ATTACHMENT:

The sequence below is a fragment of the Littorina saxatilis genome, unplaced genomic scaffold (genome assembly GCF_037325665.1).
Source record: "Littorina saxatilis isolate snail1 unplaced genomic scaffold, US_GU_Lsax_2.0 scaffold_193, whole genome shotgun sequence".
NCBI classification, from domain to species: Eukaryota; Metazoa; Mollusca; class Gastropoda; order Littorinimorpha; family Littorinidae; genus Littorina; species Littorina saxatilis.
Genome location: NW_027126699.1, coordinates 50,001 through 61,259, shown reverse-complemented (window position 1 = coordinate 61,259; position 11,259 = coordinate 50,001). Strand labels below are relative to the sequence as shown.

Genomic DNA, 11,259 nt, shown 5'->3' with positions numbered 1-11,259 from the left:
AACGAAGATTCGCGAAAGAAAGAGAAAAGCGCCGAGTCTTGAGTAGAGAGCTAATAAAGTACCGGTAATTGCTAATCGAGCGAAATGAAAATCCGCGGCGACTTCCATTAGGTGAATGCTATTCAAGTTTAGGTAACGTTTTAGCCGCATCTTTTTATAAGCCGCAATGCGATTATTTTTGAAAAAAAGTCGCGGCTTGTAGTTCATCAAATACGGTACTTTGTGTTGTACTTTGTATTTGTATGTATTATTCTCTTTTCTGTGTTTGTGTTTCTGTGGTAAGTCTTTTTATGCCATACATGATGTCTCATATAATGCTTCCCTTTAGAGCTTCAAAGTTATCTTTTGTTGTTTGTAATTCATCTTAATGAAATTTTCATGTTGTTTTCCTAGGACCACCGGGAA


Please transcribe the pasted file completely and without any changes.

The sequence below is a fragment of the Littorina saxatilis genome, unplaced genomic scaffold (genome assembly GCF_037325665.1).
Source record: "Littorina saxatilis isolate snail1 unplaced genomic scaffold, US_GU_Lsax_2.0 scaffold_193, whole genome shotgun sequence".
NCBI classification, from domain to species: Eukaryota; Metazoa; Mollusca; class Gastropoda; order Littorinimorpha; family Littorinidae; genus Littorina; species Littorina saxatilis.
Genome location: NW_027126699.1, coordinates 50,001 through 61,259, shown reverse-complemented (window position 1 = coordinate 61,259; position 11,259 = coordinate 50,001). Strand labels below are relative to the sequence as shown.

Genomic DNA, 11,259 nt, shown 5'->3' with positions numbered 1-11,259 from the left:
AACGAAGATTCGCGAAAGAAAGAGAAAAGCGCCGAGTCTTGAGTAGAGAGCTAATAAAGTACCGGTAATTGCTAATCGAGCGAAATGAAAATCCGCGGCGACTTCCATTAGGTGAATGCTATTCAAGTTTAGGTAACGTTTTAGCCGCATCTTTTTATAAGCCGCAATGCGATTATTTTTGAAAAAAAGTCGCGGCTTGTAGTTCATCAAATACGGTACTTTGTGTTGTACTTTGTATTTGTATGTATTATTCTCTTTTCTGTGTTTGTGTTTCTGTGGTAAGTCTTTTTATGCCATACATGATGTCTCATATAATGCTTCCCTTTAGAGCTTCAAAGTTATCTTTTGTTGTTTGTAATTCATCTTAATGAAATTTTCATGTTGTTTTCCTAGGACCACCGGGAA